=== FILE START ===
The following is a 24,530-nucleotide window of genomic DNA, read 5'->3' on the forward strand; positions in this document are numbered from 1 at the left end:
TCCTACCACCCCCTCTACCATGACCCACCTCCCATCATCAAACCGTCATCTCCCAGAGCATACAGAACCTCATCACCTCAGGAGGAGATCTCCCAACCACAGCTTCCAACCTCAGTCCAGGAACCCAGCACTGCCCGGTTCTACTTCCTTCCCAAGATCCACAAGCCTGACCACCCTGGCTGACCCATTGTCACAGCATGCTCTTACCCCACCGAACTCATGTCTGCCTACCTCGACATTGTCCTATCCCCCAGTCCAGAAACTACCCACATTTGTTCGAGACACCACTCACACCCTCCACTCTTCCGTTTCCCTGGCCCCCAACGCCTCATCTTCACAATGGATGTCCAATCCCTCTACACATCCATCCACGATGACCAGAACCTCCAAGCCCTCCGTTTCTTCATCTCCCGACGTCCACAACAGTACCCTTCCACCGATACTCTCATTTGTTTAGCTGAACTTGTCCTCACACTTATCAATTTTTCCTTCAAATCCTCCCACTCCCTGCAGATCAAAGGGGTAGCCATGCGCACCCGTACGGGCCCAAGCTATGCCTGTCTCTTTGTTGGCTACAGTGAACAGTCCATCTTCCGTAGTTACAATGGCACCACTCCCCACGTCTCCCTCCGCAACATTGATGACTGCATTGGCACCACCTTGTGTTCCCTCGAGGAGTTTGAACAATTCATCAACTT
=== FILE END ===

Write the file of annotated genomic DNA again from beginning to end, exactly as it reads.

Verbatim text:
The following is a 24,530-nucleotide window of genomic DNA, read 5'->3' on the forward strand; positions in this document are numbered from 1 at the left end:
TCCTACCACCCCCTCTACCATGACCCACCTCCCATCATCAAACCGTCATCTCCCAGAGCATACAGAACCTCATCACCTCAGGAGGAGATCTCCCAACCACAGCTTCCAACCTCAGTCCAGGAACCCAGCACTGCCCGGTTCTACTTCCTTCCCAAGATCCACAAGCCTGACCACCCTGGCTGACCCATTGTCACAGCATGCTCTTACCCCACCGAACTCATGTCTGCCTACCTCGACATTGTCCTATCCCCCAGTCCAGAAACTACCCACATTTGTTCGAGACACCACTCACACCCTCCACTCTTCCGTTTCCCTGGCCCCCAACGCCTCATCTTCACAATGGATGTCCAATCCCTCTACACATCCATCCACGATGACCAGAACCTCCAAGCCCTCCGTTTCTTCATCTCCCGACGTCCACAACAGTACCCTTCCACCGATACTCTCATTTGTTTAGCTGAACTTGTCCTCACACTTATCAATTTTTCCTTCAAATCCTCCCACTCCCTGCAGATCAAAGGGGTAGCCATGCGCACCCGTACGGGCCCAAGCTATGCCTGTCTCTTTGTTGGCTACAGTGAACAGTCCATCTTCCGTAGTTACAATGGCACCACTCCCCACGTCTCCCTCCGCAACATTGATGACTGCATTGGCACCACCTTGTGTTCCCTCGAGGAGTTTGAACAATTCATCAACTT